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Arthritis and Takayasu's Arteritis

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How Is Takayasu's Arteritis Treated? continued...

As the dosage of prednisone is gradually reduced, about half of all patients will have recurrent symptoms or progression of illness. This has led researchers to explore additional treatments to produce remission. Among medications that have been tried, with varying degrees of success, are immunosuppressive drugs such as methotrexate.

When these drugs are added to prednisone to treat Takayasu's arteritis, 50% of patients who had previously relapsed will achieve remission and be able to gradually discontinue prednisone. Overall, about 25% of patients will have disease that is not entirely controlled without continued use of these treatments. This emphasizes the need for continuing research to identify better and less toxic treatments for Takayasu's arteritis and other forms of vasculitis.

Many patients with Takayasu's arteritis have high blood pressure. Careful control of blood pressure is very important. Inadequate treatment of high blood pressure may result in stroke, heart disease, or kidney failure. In some cases, it is desirable to stretch narrow vessel openings with a balloon (a technique known as "angioplasty") or to do a bypass operation to restore normal flow to the kidney. This may result in normal blood pressure without the need to use blood pressure drugs.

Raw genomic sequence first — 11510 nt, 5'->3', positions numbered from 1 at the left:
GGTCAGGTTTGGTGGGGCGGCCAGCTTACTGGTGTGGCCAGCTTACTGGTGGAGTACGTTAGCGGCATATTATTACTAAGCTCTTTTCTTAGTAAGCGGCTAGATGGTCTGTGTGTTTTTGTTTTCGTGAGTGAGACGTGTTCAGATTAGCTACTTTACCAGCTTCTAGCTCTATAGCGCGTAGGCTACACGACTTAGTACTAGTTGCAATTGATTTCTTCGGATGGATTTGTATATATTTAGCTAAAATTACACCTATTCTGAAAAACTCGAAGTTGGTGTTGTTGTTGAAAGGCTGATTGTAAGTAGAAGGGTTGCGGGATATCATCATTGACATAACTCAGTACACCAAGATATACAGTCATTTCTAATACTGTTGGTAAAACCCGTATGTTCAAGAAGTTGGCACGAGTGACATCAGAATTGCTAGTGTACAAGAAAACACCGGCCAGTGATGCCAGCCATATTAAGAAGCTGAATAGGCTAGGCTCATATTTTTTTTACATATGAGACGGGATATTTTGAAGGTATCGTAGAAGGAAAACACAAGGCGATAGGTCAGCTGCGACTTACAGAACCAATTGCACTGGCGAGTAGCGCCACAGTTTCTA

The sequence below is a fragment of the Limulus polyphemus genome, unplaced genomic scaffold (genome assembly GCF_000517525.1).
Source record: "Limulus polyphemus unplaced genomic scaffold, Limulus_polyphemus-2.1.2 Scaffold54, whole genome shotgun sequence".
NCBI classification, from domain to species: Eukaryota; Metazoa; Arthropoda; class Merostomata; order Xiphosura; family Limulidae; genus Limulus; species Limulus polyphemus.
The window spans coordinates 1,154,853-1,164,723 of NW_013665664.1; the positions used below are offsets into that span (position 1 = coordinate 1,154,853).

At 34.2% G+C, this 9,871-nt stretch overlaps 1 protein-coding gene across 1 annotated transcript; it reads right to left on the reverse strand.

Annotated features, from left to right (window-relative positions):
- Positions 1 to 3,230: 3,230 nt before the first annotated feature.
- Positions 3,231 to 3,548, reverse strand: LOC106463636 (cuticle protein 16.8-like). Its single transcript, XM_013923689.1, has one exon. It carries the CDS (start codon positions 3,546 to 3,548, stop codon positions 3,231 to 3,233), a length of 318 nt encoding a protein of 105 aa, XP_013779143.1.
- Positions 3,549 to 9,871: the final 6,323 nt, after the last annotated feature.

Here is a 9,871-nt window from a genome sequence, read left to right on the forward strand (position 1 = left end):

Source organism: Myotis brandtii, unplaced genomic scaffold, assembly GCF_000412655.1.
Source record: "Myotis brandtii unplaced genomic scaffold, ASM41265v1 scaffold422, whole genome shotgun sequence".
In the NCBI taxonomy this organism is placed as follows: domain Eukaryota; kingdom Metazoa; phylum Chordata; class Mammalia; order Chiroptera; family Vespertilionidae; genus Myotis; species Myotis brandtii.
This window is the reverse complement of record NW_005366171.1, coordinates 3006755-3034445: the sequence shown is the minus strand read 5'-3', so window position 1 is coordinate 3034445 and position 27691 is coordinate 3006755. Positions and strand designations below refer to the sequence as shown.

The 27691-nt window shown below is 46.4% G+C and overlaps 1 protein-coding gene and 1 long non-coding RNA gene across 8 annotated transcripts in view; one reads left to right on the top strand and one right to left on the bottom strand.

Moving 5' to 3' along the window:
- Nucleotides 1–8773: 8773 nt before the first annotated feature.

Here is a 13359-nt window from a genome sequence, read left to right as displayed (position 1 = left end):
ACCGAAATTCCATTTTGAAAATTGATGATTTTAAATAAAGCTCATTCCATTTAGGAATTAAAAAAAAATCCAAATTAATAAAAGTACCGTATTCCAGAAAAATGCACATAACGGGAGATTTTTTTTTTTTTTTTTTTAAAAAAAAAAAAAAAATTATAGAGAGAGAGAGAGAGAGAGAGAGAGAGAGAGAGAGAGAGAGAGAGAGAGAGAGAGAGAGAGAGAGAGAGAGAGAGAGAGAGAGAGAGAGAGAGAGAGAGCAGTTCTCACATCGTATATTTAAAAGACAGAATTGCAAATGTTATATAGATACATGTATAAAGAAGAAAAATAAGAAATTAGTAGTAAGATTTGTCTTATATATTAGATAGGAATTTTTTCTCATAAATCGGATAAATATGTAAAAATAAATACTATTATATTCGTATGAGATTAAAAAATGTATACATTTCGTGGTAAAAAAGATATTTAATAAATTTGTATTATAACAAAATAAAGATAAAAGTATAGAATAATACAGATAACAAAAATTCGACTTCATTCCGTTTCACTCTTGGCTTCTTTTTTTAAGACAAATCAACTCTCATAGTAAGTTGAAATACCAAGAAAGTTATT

Some patients may have serious disabilities because of narrowed blood vessels that supply other sites, such as the arms or legs. Bypass operations may correct these abnormalities. Aneurysms also can be surgically repaired.

What Is the Outlook For People With Takayasu's Arteritis?

In the U.S. and Japan, Takayasu's arteritis is fatal in only about 3% of patients who have had the disease for an average of five years. This encouraging statistic is the product of recognizing the disease and treating it appropriately. Reports from other parts of the world have been less optimistic, possibly because it is not as readily recognized and treated.

Will People With Takayasu's Arteritis Be Able to Live Normal Lives?

Approximately 25% of patients with Takayasu's arteritis seen at The Cleveland Clinic have an entirely normal lifestyle. Another 25% have had to make some adjustments in their activities. About half have had to modify their jobs and a small number of that group became occupationally disabled.

Takayasu's arteritis is clearly a treatable disease and most patients improve. However, it is apparent that many patients have to deal with consequences of this illness that may be partially or, less often, completely disabling. Close follow-up is required as drugs used to treat the disease have side effects that should be regularly monitored by a doctor.

 

 

WebMD Medical Reference

Reviewed by David Zelman, MD on October 17, 2014
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